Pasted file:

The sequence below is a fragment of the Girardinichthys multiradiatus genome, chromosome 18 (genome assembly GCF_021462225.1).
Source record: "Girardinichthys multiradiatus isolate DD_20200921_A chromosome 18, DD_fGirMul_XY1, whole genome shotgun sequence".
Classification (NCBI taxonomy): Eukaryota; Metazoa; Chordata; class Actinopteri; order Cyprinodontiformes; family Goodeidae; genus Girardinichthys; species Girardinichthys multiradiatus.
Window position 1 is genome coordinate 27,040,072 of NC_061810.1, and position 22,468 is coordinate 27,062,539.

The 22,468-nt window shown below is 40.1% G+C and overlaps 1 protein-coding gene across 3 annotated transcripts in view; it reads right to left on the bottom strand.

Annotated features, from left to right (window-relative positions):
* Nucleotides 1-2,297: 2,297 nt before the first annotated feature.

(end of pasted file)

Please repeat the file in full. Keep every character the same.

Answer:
The sequence below is a fragment of the Girardinichthys multiradiatus genome, chromosome 18 (genome assembly GCF_021462225.1).
Source record: "Girardinichthys multiradiatus isolate DD_20200921_A chromosome 18, DD_fGirMul_XY1, whole genome shotgun sequence".
Classification (NCBI taxonomy): Eukaryota; Metazoa; Chordata; class Actinopteri; order Cyprinodontiformes; family Goodeidae; genus Girardinichthys; species Girardinichthys multiradiatus.
Window position 1 is genome coordinate 27,040,072 of NC_061810.1, and position 22,468 is coordinate 27,062,539.

The 22,468-nt window shown below is 40.1% G+C and overlaps 1 protein-coding gene across 3 annotated transcripts in view; it reads right to left on the bottom strand.

Annotated features, from left to right (window-relative positions):
* Nucleotides 1-2,297: 2,297 nt before the first annotated feature.